The list of hybrids has grown since the Honda Insight arrived in 1999.
Honda / Wieck Enlarge
John Saggese admittedly took a gamble when he bought a 2000 Honda Insight, since he didn't know whether batteries powering the $21,000 hybrid's electric motor would last.
Five years later, the Sylvania man has put 135,000 miles on the two-seat car going to California, Colorado, Wisconsin, and elsewhere, averaging 52.4 miles on a gallon of gasoline. And other than a pair of oxygen sensors, along with tires and other typical maintenance items, Mr. Saggese hasn't replaced any parts on the gasoline-electric hybrid, including the batteries.
For Mr. Saggese, the gamble clearly paid off.
"I've been very happy with it," said the business owner, who often travels for his project management company, Sagesse & Associates Inc. "It has worked very well for me."
The list of hybrid vehicles available in the United States has grown since the Insight was first to arrive in 1999, and talk of their gas-saving prowess has intrigued many consumers as pump prices continue to climb.
But, just like Mr. Saggese, who was skeptical initially, more than half of U.S. consumers are concerned about hybrids' limited battery-pack life. And 61 percent are worried about the difficulty and expense associated with repairing the technology, according to a Kelley Blue Book survey released yesterday.
Service and longevity issues top consumer concerns about existing hybrid models - including the Toyota Prius and versions of the Honda Civic, Honda Accord, Ford Escape, Toyota Highlander, and Mercury Mariner - but many believe issues will be resolved over time, the survey found. In fact, more than a third of consumers believe gas-electric hybrid engines will be the dominate powertrain in five to 10 years, according to the survey.
Still, 51 percent of consumers say they either need to know more about the technology or aren't interested in it at all, almost equally dividing proponents and skeptics, said Jack Nerad, editorial director and executive market analyst for Kelley Blue Book.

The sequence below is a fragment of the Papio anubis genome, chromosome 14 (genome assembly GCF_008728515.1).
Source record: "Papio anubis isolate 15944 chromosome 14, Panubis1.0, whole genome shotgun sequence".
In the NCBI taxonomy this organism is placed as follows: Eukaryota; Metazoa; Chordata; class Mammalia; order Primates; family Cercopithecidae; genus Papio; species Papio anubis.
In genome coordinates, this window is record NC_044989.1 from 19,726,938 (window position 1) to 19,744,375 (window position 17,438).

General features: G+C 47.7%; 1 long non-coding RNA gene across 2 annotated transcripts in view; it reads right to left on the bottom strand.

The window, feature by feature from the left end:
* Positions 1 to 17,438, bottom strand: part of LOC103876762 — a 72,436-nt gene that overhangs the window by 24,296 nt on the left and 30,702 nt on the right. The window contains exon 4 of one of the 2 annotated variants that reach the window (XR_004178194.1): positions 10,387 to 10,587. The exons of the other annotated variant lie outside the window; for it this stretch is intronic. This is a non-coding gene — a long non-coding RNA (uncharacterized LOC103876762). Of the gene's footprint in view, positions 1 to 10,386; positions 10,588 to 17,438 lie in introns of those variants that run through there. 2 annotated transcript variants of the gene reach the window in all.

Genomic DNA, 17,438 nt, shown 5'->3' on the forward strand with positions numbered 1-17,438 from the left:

To be successful with hybrids, Mr. Nerad said, automakers will have to woo two large groups on both sides of the divide between proponents and skeptics: The 43 percent of consumers who say they are interested in the technology if it makes economic sense - costing no more than $2,355 on average above a comparable gas-powered vehicle - and the 35 percent who want to learn more.
Prospective customers at Jim White Toyota in Sylvania Township ask about hybrid battery life and how the technology works, but are satisfied once they get answers, said Dave Wittenmyer, general manager.
The dealership has a Prius, which costs $700 to $1,200 more than a similarly sized and equipped Toyota Camry, for customers to test drive. It has helped a lot, Mr. Wittenmyer said. A shortage of hybrid vehicles, not interested customers, has stifled sales at the dealership, he said.
Mathews Ford Inc. of Oregon has had the same problem with the hybrid version of the Escape, which costs about $3,200 more than its gas-powered sibling. With the Escape's technology, an electric motor takes over in low-speed traffic to save gas, so most are being sent to large urban areas on the coasts, said Tim Korhumel, the dealership's general sales manager.
"The ones that we've gotten have sold right away," he said.
Contact Julie M. McKinnon at:
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